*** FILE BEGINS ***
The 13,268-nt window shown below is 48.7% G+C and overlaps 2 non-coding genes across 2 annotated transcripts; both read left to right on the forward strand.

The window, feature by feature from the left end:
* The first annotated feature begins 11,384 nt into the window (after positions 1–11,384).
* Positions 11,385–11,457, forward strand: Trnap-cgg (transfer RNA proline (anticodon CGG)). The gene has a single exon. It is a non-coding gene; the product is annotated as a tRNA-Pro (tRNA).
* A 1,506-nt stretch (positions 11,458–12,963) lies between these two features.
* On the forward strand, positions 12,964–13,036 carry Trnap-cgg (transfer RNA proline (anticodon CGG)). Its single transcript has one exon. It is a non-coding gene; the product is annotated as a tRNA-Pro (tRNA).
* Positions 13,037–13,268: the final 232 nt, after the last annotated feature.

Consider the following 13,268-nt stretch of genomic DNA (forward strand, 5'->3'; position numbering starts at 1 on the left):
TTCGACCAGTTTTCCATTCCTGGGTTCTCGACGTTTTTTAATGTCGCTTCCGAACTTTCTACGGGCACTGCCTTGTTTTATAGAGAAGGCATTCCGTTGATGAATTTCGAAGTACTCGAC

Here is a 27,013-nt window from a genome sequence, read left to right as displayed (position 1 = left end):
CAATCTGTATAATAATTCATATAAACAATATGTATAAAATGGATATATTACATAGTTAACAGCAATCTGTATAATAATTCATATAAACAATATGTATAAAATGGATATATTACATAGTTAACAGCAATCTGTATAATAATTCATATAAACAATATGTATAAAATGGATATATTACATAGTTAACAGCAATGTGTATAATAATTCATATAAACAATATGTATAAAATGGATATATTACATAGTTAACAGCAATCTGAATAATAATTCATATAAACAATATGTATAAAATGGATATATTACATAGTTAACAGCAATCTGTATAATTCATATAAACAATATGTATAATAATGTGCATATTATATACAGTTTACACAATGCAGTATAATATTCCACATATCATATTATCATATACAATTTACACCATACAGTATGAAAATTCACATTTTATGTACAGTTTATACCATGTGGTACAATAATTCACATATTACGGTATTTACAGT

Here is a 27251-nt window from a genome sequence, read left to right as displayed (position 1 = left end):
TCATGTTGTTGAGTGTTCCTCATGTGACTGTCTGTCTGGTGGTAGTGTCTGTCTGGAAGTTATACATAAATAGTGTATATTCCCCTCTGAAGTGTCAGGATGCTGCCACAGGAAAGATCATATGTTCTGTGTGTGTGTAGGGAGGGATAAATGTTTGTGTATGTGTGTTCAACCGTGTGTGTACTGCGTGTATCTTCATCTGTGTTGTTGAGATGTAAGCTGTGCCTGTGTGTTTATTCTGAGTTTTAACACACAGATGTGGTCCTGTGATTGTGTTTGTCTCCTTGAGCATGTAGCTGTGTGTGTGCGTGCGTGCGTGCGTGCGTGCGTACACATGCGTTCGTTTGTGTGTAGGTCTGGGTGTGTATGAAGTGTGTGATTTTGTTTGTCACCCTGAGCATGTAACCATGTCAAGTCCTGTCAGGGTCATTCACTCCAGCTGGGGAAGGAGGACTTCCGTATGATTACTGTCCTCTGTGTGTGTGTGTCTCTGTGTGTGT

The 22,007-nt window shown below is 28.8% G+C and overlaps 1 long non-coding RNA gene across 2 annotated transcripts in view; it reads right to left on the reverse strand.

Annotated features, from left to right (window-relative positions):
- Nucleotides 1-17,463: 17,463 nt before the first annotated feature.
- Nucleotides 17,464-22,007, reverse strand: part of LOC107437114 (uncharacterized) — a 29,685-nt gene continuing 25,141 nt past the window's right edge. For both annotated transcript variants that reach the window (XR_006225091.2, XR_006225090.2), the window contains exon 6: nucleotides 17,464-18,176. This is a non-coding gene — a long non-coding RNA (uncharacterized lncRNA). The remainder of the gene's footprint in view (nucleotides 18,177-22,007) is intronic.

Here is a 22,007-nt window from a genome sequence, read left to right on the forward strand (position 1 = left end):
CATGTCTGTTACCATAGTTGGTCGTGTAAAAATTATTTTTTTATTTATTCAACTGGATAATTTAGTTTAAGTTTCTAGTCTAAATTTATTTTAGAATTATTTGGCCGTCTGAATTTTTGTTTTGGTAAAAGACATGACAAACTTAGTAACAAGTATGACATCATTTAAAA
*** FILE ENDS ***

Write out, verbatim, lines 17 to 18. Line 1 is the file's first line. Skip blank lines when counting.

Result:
- Nucleotides 17,464-22,007, reverse strand: part of LOC107437114 (uncharacterized) — a 29,685-nt gene continuing 25,141 nt past the window's right edge. For both annotated transcript variants that reach the window (XR_006225091.2, XR_006225090.2), the window contains exon 6: nucleotides 17,464-18,176. This is a non-coding gene — a long non-coding RNA (uncharacterized lncRNA). The remainder of the gene's footprint in view (nucleotides 18,177-22,007) is intronic.

Here is a 22,007-nt window from a genome sequence, read left to right on the forward strand (position 1 = left end):